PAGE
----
Risk for microbial keratitis

Comparative metaanalysis of contact lens wearers and post-laser in situ keratomileusis patients

Jordan Masters, Mehmet Kocak, Aaron Waite

Research output: Contribution to journalArticle

1 Citation (Scopus)

Abstract

Purpose To compare the risk for microbial keratitis in contact lens wearers stratified by wear schedule with the risk after laser in situ keratomileusis (LASIK). Setting Hamilton Eye Institute and Department of Ophthalmology, University of Tennessee Health Science Center, Memphis, Tennessee, USA. Design Comparative metaanalysis and literature review. Methods An extensive literature search was performed in the PubMed database between December 2014 and July 2015. This was followed by a metaanalysis using a mixed-effects modeling approach. Results After 1 year of daily soft contact lens wear, there were fewer microbial keratitis cases than after LASIK, or approximately 2 cases fewer cases per 10 000 (P = .0609). If LASIK were assumed to have essentially a 1-time risk for microbial keratitis, 5 years of extrapolation would yield 11 more cases per 10 000 with daily soft contact lens wear than with LASIK, or approximately 3 times as many cases (P < .0001). The extended use of soft contact lenses led to 12 more cases at 1 year than LASIK, or approximately 3 times as many cases (P < .0001), and 81 more cases at 5 years (P < .0001). When incorporating an estimated 10% retreatment rate for LASIK, these results changed very little. Conclusions Microbial keratitis is a relatively rare complication associated with contact lens use and LASIK postoperatively. The risk for microbial keratitis was similar between patients using contact lenses for 1 year compared with LASIK. Over time, the risk for microbial keratitis was higher for contact lens use than for LASIK, specifically with extended-wear lenses.

Original languageEnglish (US)
Pages (from-to)67-73
Number of pages7
JournalJournal of Cataract and Refractive Surgery
Volume43
Issue number1
DOIs
StatePublished - Jan 1 2017

Fingerprint

Laser In Situ Keratomileusis
Keratitis
Contact Lenses
Hydrophilic Contact Lens
Retreatment
Ophthalmology
PubMed
Lenses
Appointments and Schedules
Databases

All Science Journal Classification (ASJC) codes

  • Surgery
  • Ophthalmology
  • Sensory Systems

Cite this

Risk for microbial keratitis : Comparative metaanalysis of contact lens wearers and post-laser in situ keratomileusis patients. / Masters, Jordan; Kocak, Mehmet; Waite, Aaron.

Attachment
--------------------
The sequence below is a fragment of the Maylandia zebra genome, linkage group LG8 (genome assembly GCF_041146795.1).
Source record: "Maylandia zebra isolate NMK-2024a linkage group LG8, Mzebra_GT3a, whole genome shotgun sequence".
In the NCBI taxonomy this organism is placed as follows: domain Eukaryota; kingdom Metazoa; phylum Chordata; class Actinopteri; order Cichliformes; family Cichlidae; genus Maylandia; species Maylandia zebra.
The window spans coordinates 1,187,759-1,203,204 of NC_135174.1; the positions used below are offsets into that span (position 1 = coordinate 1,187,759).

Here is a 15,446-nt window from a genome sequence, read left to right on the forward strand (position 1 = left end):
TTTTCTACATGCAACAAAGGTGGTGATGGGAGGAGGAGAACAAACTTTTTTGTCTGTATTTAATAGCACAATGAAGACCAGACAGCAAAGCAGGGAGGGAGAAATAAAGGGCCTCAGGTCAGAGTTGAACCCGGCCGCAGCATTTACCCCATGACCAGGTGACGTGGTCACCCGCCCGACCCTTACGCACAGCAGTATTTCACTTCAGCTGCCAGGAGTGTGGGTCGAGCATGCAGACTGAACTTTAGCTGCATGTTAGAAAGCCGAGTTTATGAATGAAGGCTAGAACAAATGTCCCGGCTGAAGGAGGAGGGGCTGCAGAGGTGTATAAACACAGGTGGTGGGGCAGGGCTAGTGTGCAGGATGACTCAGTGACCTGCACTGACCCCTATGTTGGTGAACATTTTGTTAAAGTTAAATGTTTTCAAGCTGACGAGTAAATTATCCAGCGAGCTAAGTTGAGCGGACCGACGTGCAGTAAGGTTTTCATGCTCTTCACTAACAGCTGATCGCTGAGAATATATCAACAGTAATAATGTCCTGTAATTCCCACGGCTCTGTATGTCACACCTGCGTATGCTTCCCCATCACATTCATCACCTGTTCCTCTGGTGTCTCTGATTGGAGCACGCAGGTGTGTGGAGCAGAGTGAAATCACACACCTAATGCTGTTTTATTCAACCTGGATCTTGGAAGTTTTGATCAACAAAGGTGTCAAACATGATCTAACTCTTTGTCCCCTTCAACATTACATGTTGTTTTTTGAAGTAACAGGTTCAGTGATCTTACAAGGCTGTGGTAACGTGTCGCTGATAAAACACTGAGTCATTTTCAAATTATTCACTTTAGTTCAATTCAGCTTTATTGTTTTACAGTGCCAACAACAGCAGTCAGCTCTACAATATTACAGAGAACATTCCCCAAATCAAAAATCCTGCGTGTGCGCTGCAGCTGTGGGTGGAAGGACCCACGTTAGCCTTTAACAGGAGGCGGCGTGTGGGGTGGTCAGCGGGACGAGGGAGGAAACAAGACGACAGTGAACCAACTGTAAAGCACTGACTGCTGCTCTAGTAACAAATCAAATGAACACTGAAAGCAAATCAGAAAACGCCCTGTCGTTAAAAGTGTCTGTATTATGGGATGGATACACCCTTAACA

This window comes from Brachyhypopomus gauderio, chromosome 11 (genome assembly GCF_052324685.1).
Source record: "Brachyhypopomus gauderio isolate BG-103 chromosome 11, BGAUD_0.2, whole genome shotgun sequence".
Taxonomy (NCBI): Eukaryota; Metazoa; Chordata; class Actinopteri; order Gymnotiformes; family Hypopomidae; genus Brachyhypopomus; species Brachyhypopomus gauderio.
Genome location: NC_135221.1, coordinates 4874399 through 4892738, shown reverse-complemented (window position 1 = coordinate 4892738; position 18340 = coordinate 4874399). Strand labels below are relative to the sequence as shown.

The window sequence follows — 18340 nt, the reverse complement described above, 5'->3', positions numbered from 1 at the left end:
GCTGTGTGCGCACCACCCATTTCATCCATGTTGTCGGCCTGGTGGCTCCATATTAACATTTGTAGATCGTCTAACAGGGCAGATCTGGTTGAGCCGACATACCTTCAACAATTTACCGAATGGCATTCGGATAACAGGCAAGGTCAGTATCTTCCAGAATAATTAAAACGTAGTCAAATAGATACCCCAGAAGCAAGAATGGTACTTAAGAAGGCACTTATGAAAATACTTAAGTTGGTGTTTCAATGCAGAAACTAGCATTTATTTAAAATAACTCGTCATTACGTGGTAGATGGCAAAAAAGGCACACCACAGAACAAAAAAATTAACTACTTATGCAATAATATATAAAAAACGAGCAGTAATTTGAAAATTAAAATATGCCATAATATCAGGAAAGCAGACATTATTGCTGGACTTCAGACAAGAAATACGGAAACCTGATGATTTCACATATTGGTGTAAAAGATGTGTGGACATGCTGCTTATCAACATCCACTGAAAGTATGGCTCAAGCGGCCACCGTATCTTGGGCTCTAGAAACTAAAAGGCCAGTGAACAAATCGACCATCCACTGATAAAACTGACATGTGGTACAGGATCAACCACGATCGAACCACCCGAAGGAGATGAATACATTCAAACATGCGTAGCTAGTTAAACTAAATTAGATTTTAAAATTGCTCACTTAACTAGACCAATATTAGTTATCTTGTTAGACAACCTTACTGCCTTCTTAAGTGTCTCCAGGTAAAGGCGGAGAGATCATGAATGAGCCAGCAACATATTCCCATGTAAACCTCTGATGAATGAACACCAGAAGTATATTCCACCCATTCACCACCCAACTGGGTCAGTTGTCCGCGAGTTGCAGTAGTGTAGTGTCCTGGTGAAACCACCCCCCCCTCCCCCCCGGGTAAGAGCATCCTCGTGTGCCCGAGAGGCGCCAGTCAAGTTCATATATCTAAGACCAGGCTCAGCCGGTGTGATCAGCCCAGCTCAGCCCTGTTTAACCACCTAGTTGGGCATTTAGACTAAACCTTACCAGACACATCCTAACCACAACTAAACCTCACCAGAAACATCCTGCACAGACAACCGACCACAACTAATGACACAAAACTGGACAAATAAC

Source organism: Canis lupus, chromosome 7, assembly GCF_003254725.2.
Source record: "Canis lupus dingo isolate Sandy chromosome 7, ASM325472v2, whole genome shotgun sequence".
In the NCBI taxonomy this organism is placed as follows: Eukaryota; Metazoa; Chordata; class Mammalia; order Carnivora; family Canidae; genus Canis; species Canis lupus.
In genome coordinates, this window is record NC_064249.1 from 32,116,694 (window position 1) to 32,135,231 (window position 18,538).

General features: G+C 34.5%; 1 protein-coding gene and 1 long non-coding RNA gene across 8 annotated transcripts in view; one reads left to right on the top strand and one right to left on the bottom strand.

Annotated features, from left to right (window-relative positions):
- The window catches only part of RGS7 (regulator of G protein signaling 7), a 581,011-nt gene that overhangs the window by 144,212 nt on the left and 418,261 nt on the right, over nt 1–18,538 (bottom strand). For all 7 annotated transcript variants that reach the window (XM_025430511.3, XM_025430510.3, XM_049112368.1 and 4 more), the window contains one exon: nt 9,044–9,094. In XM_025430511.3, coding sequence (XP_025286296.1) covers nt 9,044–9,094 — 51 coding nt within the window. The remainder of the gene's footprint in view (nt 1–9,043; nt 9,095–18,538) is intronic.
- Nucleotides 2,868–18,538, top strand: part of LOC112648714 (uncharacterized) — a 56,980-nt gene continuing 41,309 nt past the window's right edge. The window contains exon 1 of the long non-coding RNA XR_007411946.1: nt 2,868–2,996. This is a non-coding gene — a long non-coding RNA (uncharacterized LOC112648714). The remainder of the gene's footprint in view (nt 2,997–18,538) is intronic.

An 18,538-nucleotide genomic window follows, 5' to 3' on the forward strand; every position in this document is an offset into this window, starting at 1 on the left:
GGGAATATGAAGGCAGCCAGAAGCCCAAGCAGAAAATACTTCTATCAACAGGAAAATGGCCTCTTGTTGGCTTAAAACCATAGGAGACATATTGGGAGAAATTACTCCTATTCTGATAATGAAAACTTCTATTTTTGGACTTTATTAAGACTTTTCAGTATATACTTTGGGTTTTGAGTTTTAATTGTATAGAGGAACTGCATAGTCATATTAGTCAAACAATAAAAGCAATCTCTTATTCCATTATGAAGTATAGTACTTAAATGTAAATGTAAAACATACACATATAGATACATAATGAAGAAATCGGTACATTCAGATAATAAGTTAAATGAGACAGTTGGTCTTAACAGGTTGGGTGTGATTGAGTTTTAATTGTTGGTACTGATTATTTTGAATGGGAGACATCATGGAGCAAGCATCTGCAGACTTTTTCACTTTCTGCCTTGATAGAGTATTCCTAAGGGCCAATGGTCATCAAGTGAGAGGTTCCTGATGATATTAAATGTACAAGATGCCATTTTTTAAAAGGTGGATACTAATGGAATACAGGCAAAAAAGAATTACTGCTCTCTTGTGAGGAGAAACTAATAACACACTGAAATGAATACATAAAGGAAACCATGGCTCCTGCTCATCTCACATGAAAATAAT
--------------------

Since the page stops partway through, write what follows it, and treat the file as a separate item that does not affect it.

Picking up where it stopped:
In: Journal of Cataract and Refractive Surgery, Vol. 43, No. 1, 01.01.2017, p. 67-73.

Research output: Contribution to journalArticle

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abstract = "Purpose To compare the risk for microbial keratitis in contact lens wearers stratified by wear schedule with the risk after laser in situ keratomileusis (LASIK). Setting Hamilton Eye Institute and Department of Ophthalmology, University of Tennessee Health Science Center, Memphis, Tennessee, USA. Design Comparative metaanalysis and literature review. Methods An extensive literature search was performed in the PubMed database between December 2014 and July 2015. This was followed by a metaanalysis using a mixed-effects modeling approach. Results After 1 year of daily soft contact lens wear, there were fewer microbial keratitis cases than after LASIK, or approximately 2 cases fewer cases per 10 000 (P = .0609). If LASIK were assumed to have essentially a 1-time risk for microbial keratitis, 5 years of extrapolation would yield 11 more cases per 10 000 with daily soft contact lens wear than with LASIK, or approximately 3 times as many cases (P < .0001). The extended use of soft contact lenses led to 12 more cases at 1 year than LASIK, or approximately 3 times as many cases (P < .0001), and 81 more cases at 5 years (P < .0001). When incorporating an estimated 10{\%} retreatment rate for LASIK, these results changed very little. Conclusions Microbial keratitis is a relatively rare complication associated with contact lens use and LASIK postoperatively. The risk for microbial keratitis was similar between patients using contact lenses for 1 year compared with LASIK. Over time, the risk for microbial keratitis was higher for contact lens use than for LASIK, specifically with extended-wear lenses.",
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